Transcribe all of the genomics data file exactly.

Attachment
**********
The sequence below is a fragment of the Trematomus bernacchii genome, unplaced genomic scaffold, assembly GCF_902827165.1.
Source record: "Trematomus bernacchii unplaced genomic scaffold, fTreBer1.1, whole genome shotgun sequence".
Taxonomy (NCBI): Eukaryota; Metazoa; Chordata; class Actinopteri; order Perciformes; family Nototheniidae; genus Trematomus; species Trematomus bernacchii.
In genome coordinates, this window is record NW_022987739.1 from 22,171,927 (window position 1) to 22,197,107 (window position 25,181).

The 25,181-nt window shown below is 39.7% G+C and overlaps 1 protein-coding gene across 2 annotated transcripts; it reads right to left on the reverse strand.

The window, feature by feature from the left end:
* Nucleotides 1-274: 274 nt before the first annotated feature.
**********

The sequence below is a fragment of the Trematomus bernacchii genome, unplaced genomic scaffold, assembly GCF_902827165.1.
Source record: "Trematomus bernacchii unplaced genomic scaffold, fTreBer1.1, whole genome shotgun sequence".
Taxonomy (NCBI): Eukaryota; Metazoa; Chordata; class Actinopteri; order Perciformes; family Nototheniidae; genus Trematomus; species Trematomus bernacchii.
In genome coordinates, this window is record NW_022987739.1 from 22,171,927 (window position 1) to 22,197,107 (window position 25,181).

The 25,181-nt window shown below is 39.7% G+C and overlaps 1 protein-coding gene across 2 annotated transcripts; it reads right to left on the reverse strand.

The window, feature by feature from the left end:
* Nucleotides 1-274: 274 nt before the first annotated feature.